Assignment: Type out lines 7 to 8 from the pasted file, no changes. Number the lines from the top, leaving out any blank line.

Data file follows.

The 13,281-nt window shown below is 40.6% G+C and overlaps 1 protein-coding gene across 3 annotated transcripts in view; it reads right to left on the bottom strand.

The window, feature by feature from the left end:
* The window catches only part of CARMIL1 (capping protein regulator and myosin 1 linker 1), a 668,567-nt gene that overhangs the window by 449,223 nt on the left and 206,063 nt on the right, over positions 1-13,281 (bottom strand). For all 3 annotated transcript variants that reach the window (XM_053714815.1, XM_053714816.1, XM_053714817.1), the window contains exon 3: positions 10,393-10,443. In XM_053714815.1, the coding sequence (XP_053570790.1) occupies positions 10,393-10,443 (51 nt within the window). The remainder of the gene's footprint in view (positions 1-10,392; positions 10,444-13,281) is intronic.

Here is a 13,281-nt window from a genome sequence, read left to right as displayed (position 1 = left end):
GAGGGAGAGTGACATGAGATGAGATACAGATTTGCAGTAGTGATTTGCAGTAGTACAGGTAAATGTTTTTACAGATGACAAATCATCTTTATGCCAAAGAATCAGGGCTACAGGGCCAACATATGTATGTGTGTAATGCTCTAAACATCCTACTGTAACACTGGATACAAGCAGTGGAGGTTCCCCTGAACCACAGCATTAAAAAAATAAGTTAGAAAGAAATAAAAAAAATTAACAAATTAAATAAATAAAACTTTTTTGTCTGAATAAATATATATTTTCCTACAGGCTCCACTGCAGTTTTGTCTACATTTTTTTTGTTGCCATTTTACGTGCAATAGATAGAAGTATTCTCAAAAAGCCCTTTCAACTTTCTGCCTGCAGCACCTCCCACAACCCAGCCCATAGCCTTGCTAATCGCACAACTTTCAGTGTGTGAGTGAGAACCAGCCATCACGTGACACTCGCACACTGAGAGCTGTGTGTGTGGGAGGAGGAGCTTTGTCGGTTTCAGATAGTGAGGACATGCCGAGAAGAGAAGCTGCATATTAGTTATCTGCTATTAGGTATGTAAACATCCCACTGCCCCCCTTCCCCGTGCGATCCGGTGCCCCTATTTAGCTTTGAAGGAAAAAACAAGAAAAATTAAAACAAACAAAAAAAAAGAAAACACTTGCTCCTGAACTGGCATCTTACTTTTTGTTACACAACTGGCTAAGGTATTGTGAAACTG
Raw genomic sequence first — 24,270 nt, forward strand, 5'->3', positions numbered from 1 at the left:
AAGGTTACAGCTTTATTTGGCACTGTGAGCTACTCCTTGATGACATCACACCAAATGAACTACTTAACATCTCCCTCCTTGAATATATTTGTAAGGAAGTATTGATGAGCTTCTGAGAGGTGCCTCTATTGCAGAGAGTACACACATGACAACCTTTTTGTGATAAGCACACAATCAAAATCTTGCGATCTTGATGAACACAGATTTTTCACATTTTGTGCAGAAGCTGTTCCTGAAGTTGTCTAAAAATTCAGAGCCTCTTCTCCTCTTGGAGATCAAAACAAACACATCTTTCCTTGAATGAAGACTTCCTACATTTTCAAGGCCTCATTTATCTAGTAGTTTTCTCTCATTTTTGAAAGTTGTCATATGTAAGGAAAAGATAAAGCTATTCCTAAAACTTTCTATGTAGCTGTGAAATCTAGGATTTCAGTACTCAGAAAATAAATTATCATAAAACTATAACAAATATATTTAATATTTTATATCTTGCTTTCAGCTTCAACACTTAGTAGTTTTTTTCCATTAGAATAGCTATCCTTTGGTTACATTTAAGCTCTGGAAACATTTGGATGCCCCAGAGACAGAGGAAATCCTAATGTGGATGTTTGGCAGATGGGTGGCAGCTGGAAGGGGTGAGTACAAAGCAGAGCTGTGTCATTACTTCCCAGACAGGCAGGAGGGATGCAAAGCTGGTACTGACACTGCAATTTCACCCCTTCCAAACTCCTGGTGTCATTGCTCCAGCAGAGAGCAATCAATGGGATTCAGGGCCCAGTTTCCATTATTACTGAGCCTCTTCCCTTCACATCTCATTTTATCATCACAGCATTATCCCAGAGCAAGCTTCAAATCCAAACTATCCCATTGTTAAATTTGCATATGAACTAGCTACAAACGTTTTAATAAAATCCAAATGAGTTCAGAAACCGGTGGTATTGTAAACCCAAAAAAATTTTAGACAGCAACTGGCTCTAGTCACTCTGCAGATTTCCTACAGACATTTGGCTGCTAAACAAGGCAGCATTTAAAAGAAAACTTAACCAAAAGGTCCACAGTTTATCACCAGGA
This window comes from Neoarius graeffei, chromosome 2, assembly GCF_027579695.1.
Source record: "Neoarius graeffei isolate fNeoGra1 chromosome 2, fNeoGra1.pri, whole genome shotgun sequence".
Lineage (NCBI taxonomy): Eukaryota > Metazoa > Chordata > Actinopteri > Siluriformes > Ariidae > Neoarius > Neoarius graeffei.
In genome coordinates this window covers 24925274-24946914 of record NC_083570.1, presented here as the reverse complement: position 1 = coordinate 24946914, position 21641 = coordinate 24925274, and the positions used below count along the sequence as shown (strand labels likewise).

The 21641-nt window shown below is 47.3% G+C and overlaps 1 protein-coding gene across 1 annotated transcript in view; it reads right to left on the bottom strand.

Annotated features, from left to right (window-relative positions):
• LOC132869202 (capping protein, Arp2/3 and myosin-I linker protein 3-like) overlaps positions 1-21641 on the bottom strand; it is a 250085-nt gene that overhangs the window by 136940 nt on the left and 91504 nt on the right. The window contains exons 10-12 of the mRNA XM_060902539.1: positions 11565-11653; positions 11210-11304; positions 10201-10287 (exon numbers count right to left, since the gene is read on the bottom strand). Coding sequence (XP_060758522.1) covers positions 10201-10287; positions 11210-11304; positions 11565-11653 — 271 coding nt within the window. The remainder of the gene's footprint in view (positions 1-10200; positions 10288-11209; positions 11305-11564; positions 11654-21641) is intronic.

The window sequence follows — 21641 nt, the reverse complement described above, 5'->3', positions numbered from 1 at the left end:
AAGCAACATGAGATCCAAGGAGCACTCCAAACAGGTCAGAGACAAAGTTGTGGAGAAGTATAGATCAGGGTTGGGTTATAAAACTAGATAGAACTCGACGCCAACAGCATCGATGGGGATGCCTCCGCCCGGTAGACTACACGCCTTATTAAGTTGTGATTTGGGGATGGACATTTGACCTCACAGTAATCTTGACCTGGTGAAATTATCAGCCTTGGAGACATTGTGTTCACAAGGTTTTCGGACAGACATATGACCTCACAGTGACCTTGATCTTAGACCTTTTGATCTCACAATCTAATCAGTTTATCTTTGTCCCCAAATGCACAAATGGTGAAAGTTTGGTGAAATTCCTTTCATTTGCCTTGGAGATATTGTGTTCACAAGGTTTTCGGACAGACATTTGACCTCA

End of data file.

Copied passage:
AAGGTTACAGCTTTATTTGGCACTGTGAGCTACTCCTTGATGACATCACACCAAATGAACTACTTAACATCTCCCTCCTTGAATATATTTGTAAGGAAGTATTGATGAGCTTCTGAGAGGTGCCTCTATTGCAGAGAGTACACACATGACAACCTTTTTGTGATAAGCACACAATCAAAATCTTGCGATCTTGATGAACACAGATTTTTCACATTTTGTGCAGAAGCTGTTCCTGAAGTTGTCTAAAAATTCAGAGCCTCTTCTCCTCTTGGAGATCAAAACAAACACATCTTTCCTTGAATGAAGACTTCCTACATTTTCAAGGCCTCATTTATCTAGTAGTTTTCTCTCATTTTTGAAAGTTGTCATATGTAAGGAAAAGATAAAGCTATTCCTAAAACTTTCTATGTAGCTGTGAAATCTAGGATTTCAGTACTCAGAAAATAAATTATCATAAAACTATAACAAATATATTTAATATTTTATATCTTGCTTTCAGCTTCAACACTTAGTAGTTTTTTTCCATTAGAATAGCTATCCTTTGGTTACATTTAAGCTCTGGAAACATTTGGATGCCCCAGAGACAGAGGAAATCCTAATGTGGATGTTTGGCAGATGGGTGGCAGCTGGAAGGGGTGAGTACAAAGCAGAGCTGTGTCATTACTTCCCAGACAGGCAGGAGGGATGCAAAGCTGGTACTGACACTGCAATTTCACCCCTTCCAAACTCCTGGTGTCATTGCTCCAGCAGAGAGCAATCAATGGGATTCAGGGCCCAGTTTCCATTATTACTGAGCCTCTTCCCTTCACATCTCATTTTATCATCACAGCATTATCCCAGAGCAAGCTTCAAATCCAAACTATCCCATTGTTAAATTTGCATATGAACTAGCTACAAACGTTTTAATAAAATCCAAATGAGTTCAGAAACCGGTGGTATTGTAAACCCAAAAAAATTTTAGACAGCAACTGGCTCTAGTCACTCTGCAGATTTCCTACAGACATTTGGCTGCTAAACAAGGCAGCATTTAAAAGAAAACTTAACCAAAAGGTCCACAGTTTATCACCAGGA
This window comes from Neoarius graeffei, chromosome 2, assembly GCF_027579695.1.